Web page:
One of the outcomes was the completion of several demonstration projects in the US, Canada and Japan where CTES technology was implemented in large chillers for air-conditioning systems. The principle was storing cold energy in large cold-water tanks or tanks filled with ice to serve the cooling demand during peak summer periods where extra refrigeration capacity was needed, and the supply of electricity was limited and expensive. A glycol solution was circulated in tubes inside the tanks to transfer the heat to and from the storage and the refrigeration system.
This principle works well if the temperature required by the process is above the freezing point of water, such as for air-conditioning. The required temperature is significantly lower in many processes, and the temperature for a CTES system must follow. The penalty in energy efficiency by using the intermediate heat transfer circuit between the refrigeration system and the storage is significant for low-temperature CTES.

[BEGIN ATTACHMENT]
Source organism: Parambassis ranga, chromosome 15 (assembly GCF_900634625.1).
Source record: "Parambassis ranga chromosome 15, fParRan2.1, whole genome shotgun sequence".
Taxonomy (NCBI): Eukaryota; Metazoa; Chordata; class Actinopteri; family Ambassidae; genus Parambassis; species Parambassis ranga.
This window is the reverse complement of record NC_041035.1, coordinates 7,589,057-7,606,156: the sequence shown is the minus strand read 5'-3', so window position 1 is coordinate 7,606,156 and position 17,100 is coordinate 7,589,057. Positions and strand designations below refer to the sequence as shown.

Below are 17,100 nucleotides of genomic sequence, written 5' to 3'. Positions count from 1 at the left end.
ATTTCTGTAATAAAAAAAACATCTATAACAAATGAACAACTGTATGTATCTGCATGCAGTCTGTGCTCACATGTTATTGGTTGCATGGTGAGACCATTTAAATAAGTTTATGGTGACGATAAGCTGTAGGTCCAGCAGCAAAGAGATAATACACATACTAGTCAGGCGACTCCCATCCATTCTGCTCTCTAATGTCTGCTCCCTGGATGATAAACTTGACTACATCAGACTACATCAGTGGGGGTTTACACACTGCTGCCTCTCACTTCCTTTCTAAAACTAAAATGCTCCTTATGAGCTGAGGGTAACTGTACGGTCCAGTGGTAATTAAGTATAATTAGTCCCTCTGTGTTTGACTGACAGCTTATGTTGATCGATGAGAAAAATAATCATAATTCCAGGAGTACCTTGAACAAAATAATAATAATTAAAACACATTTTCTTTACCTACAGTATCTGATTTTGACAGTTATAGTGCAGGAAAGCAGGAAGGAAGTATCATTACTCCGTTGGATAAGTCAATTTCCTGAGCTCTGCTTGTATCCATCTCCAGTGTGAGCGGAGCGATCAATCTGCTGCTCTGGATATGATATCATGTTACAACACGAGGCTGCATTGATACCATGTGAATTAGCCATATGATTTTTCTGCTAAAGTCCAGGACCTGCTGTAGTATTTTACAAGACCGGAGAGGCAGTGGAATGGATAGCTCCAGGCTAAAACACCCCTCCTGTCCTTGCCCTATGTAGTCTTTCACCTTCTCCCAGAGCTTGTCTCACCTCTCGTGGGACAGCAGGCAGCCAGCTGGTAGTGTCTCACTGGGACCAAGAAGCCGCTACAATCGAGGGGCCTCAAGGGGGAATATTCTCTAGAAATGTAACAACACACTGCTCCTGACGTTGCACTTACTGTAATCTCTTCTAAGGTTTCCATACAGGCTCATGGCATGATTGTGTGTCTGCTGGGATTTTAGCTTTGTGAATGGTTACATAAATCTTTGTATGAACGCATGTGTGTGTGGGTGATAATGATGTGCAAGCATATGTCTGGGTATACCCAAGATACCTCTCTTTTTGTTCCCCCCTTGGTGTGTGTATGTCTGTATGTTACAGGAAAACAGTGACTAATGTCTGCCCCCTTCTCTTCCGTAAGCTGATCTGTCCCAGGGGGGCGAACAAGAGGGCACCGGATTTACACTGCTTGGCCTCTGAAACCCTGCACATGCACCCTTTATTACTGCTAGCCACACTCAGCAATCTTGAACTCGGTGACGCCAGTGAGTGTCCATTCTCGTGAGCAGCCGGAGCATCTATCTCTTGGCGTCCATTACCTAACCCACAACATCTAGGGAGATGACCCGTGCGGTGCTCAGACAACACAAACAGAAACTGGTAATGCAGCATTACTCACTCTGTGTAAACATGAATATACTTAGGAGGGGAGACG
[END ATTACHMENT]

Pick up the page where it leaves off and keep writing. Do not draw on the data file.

The HighEFF cold thermal energy storage solution
A crucial aspect of the research covering thermal energy storage in HighEFF is developing new solutions and the hardware that allows for direct connection between the refrigeration system and the storage. For my PhD project in HighEFF, I investigated the potential for integration of CTES technology in industrial refrigeration systems. One of the motivations for doing this was the planned construction of a new poultry processing plant of Norsk Kylling in Orkanger, owned by HighEFF partner REMA 1000. Innovative energy concepts for creating a plant with a low carbon footprint were planned, where thermal energy storage technology was indicated as one important factor to reach the targets, both on the cold and hot side of the processing plant. The challenge was that a suitable technology was not yet ready for the cold side. This constituted a hurdle to fulfilling the complete energy concept of the plant.